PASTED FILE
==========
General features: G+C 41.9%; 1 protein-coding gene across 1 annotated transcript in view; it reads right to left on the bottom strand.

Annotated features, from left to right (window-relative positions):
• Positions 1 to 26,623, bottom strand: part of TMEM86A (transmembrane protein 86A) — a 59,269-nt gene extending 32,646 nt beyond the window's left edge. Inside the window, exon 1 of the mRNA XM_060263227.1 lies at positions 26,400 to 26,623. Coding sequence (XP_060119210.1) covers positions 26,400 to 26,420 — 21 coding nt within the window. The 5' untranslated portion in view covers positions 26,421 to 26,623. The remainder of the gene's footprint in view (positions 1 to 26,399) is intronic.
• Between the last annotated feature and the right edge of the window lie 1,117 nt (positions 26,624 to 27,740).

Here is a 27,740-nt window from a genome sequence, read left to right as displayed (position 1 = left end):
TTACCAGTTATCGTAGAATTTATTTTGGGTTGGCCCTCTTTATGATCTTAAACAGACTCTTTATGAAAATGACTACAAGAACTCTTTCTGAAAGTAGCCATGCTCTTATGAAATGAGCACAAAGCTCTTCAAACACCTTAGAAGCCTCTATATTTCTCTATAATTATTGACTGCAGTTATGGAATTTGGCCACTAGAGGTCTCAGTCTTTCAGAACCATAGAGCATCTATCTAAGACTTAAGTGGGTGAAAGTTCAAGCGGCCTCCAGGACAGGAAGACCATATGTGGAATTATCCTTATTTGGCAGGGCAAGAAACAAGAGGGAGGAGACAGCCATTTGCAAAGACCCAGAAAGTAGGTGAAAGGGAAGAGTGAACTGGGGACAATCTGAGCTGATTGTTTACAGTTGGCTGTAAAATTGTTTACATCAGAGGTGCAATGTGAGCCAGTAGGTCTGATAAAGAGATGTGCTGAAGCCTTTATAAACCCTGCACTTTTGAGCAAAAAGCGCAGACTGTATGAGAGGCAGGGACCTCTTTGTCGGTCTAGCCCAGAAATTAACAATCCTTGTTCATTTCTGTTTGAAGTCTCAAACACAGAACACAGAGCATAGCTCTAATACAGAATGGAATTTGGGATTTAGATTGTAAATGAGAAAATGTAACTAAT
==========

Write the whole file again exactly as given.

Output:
General features: G+C 41.9%; 1 protein-coding gene across 1 annotated transcript in view; it reads right to left on the bottom strand.

Annotated features, from left to right (window-relative positions):
• Positions 1 to 26,623, bottom strand: part of TMEM86A (transmembrane protein 86A) — a 59,269-nt gene extending 32,646 nt beyond the window's left edge. Inside the window, exon 1 of the mRNA XM_060263227.1 lies at positions 26,400 to 26,623. Coding sequence (XP_060119210.1) covers positions 26,400 to 26,420 — 21 coding nt within the window. The 5' untranslated portion in view covers positions 26,421 to 26,623. The remainder of the gene's footprint in view (positions 1 to 26,399) is intronic.
• Between the last annotated feature and the right edge of the window lie 1,117 nt (positions 26,624 to 27,740).

Here is a 27,740-nt window from a genome sequence, read left to right as displayed (position 1 = left end):
TTACCAGTTATCGTAGAATTTATTTTGGGTTGGCCCTCTTTATGATCTTAAACAGACTCTTTATGAAAATGACTACAAGAACTCTTTCTGAAAGTAGCCATGCTCTTATGAAATGAGCACAAAGCTCTTCAAACACCTTAGAAGCCTCTATATTTCTCTATAATTATTGACTGCAGTTATGGAATTTGGCCACTAGAGGTCTCAGTCTTTCAGAACCATAGAGCATCTATCTAAGACTTAAGTGGGTGAAAGTTCAAGCGGCCTCCAGGACAGGAAGACCATATGTGGAATTATCCTTATTTGGCAGGGCAAGAAACAAGAGGGAGGAGACAGCCATTTGCAAAGACCCAGAAAGTAGGTGAAAGGGAAGAGTGAACTGGGGACAATCTGAGCTGATTGTTTACAGTTGGCTGTAAAATTGTTTACATCAGAGGTGCAATGTGAGCCAGTAGGTCTGATAAAGAGATGTGCTGAAGCCTTTATAAACCCTGCACTTTTGAGCAAAAAGCGCAGACTGTATGAGAGGCAGGGACCTCTTTGTCGGTCTAGCCCAGAAATTAACAATCCTTGTTCATTTCTGTTTGAAGTCTCAAACACAGAACACAGAGCATAGCTCTAATACAGAATGGAATTTGGGATTTAGATTGTAAATGAGAAAATGTAACTAAT